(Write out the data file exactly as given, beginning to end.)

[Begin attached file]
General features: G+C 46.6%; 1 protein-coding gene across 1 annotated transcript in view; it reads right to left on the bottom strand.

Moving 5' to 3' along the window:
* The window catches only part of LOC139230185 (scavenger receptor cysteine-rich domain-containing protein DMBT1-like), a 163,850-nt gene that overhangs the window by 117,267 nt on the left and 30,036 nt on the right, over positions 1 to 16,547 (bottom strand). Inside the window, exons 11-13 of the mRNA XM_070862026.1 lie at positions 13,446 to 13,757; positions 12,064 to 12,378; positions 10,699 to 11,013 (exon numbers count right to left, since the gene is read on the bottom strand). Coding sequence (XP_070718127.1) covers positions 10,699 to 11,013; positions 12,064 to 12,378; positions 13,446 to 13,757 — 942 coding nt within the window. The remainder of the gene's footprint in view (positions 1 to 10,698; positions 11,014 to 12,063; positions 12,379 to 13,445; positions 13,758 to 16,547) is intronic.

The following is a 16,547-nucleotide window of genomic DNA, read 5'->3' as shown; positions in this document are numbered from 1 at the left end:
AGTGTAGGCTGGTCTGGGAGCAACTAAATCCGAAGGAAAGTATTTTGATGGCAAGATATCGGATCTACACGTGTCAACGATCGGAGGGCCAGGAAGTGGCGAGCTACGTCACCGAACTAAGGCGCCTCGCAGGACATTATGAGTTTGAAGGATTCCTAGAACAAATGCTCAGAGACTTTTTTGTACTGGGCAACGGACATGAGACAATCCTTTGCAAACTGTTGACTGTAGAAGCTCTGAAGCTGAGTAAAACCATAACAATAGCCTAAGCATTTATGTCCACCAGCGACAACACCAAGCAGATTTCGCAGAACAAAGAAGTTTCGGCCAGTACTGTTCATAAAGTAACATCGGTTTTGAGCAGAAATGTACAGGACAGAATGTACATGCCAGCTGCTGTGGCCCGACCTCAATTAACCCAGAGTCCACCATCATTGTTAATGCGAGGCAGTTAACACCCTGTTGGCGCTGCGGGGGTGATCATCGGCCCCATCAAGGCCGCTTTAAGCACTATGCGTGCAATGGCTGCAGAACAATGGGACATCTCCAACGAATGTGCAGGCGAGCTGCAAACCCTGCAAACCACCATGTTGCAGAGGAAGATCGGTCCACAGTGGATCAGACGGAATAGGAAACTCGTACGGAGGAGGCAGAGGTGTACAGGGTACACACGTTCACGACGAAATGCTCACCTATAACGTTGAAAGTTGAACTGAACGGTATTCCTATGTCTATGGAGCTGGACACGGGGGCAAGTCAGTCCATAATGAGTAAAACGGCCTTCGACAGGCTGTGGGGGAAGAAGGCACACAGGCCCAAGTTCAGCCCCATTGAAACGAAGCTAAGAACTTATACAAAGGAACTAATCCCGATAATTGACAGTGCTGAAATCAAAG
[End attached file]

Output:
General features: G+C 46.6%; 1 protein-coding gene across 1 annotated transcript in view; it reads right to left on the bottom strand.

Moving 5' to 3' along the window:
* The window catches only part of LOC139230185 (scavenger receptor cysteine-rich domain-containing protein DMBT1-like), a 163,850-nt gene that overhangs the window by 117,267 nt on the left and 30,036 nt on the right, over positions 1 to 16,547 (bottom strand). Inside the window, exons 11-13 of the mRNA XM_070862026.1 lie at positions 13,446 to 13,757; positions 12,064 to 12,378; positions 10,699 to 11,013 (exon numbers count right to left, since the gene is read on the bottom strand). Coding sequence (XP_070718127.1) covers positions 10,699 to 11,013; positions 12,064 to 12,378; positions 13,446 to 13,757 — 942 coding nt within the window. The remainder of the gene's footprint in view (positions 1 to 10,698; positions 11,014 to 12,063; positions 12,379 to 13,445; positions 13,758 to 16,547) is intronic.

The following is a 16,547-nucleotide window of genomic DNA, read 5'->3' as shown; positions in this document are numbered from 1 at the left end:
AGTGTAGGCTGGTCTGGGAGCAACTAAATCCGAAGGAAAGTATTTTGATGGCAAGATATCGGATCTACACGTGTCAACGATCGGAGGGCCAGGAAGTGGCGAGCTACGTCACCGAACTAAGGCGCCTCGCAGGACATTATGAGTTTGAAGGATTCCTAGAACAAATGCTCAGAGACTTTTTTGTACTGGGCAACGGACATGAGACAATCCTTTGCAAACTGTTGACTGTAGAAGCTCTGAAGCTGAGTAAAACCATAACAATAGCCTAAGCATTTATGTCCACCAGCGACAACACCAAGCAGATTTCGCAGAACAAAGAAGTTTCGGCCAGTACTGTTCATAAAGTAACATCGGTTTTGAGCAGAAATGTACAGGACAGAATGTACATGCCAGCTGCTGTGGCCCGACCTCAATTAACCCAGAGTCCACCATCATTGTTAATGCGAGGCAGTTAACACCCTGTTGGCGCTGCGGGGGTGATCATCGGCCCCATCAAGGCCGCTTTAAGCACTATGCGTGCAATGGCTGCAGAACAATGGGACATCTCCAACGAATGTGCAGGCGAGCTGCAAACCCTGCAAACCACCATGTTGCAGAGGAAGATCGGTCCACAGTGGATCAGACGGAATAGGAAACTCGTACGGAGGAGGCAGAGGTGTACAGGGTACACACGTTCACGACGAAATGCTCACCTATAACGTTGAAAGTTGAACTGAACGGTATTCCTATGTCTATGGAGCTGGACACGGGGGCAAGTCAGTCCATAATGAGTAAAACGGCCTTCGACAGGCTGTGGGGGAAGAAGGCACACAGGCCCAAGTTCAGCCCCATTGAAACGAAGCTAAGAACTTATACAAAGGAACTAATCCCGATAATTGACAGTGCTGAAATCAAAG